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NEI scientists publish protocol for making patient-derived eye tissue

September 28, 2022

The protocol gives step-by-step instructions, starting with patient-derived pluripotent stem cells, transitioning them to retinal pigment epithelium (RPE) cells and finally maturing them into RPE tissue. The RPE supports the retina’s light-sensing photoreceptors. The same protocol is being used to generate RPE for an ongoing clinical trial at NIH’s Clinical Center in Bethesda, Maryland, for patients with dry age-related macular degeneration (AMD). 

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Ruchi Sharma, Ph.D., NEI Ocular and Stem Cell Translational Unit, summarizes the RPE protocol.

“The protocol begins with induced pluripotent stem (iPS) cells. These are cells modified from patient blood cells that can be turned into nearly any other cell type, including RPE.,” said Ruchi Sharma, Ph.D., staff scientist, NEI Ocular and Stem Cell Translational Unit, and first author of a report on the protocol. "Included are quality control assays for all crucial steps.”

The RPE is crucial to maintaining the health and function of the retina. In dry AMD, RPE function becomes compromised, causing photoceptor degeneration. AMD is one of the most common causes of vision loss in the U.S. But while researchers have discovered a variety of genetic and lifestyle risk factors, no treatment exists for dry AMD.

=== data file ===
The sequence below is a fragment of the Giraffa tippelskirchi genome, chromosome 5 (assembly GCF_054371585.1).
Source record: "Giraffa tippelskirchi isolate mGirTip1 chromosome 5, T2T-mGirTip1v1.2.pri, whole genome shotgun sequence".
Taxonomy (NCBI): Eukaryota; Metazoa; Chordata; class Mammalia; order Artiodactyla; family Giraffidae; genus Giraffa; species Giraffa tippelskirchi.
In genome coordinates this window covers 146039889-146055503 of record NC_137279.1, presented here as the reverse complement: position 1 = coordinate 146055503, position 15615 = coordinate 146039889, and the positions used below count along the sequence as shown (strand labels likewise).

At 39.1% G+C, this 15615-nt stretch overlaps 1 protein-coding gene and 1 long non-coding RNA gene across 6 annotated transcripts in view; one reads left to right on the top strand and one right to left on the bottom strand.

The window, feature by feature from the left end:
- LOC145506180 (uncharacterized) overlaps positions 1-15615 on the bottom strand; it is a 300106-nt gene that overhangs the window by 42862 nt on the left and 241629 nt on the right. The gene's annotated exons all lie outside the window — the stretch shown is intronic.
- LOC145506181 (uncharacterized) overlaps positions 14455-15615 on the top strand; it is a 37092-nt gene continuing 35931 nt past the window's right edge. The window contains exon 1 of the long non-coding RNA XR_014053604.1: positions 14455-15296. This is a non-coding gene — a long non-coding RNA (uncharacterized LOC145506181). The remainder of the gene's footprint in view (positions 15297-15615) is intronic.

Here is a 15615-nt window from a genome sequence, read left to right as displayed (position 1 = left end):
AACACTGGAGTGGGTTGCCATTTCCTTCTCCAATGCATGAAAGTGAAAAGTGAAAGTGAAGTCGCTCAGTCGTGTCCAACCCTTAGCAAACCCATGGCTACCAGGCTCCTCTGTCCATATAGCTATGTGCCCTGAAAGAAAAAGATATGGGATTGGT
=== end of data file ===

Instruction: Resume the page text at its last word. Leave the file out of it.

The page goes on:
Eye illustration

The retinal pigment epithelium supports the health and function of the retina's light-sensing photoreceptors. Credit: National Eye Institute

“Sharing our RPE protocol helps the research community develop human-based research models to study the pathophysiology of AMD and other degenerative retinal diseases,” said Kapil Bharti, Ph.D., who directs the NEI Ocular and Stem Cell Translational Unit and is senior author of the protocol. 

To stimulate and facilitate AMD research, the NEI launched the AMD Integrative Biology Initiative, which gives researchers access to patient data and patient-derived cell lines from the NEI-funded Age-related Eye Disease Study 2 (AREDS2)—a major clinical study of AMD. In partnership with the New York Stem Cell Foundation (NYSCF), NEI has developed more than 60 induced-pluripotent stem cell lines from AREDS2 participants. Cell lines are available through the NYSCF. Corresponding patient data, including genetics and retinal imaging results, are available to researchers through the NEI Data Commons.  


Sharma R, Bose D, Montford J, Ortolan D, Bharti K. Triphasic developmentally guided protocol to generate retinal pigment epithelium from induced pluripotent stem cells. STAR Protoc. Sep 16 2022;3(3):101582. doi:10.1016/j.xpro.2022.101582

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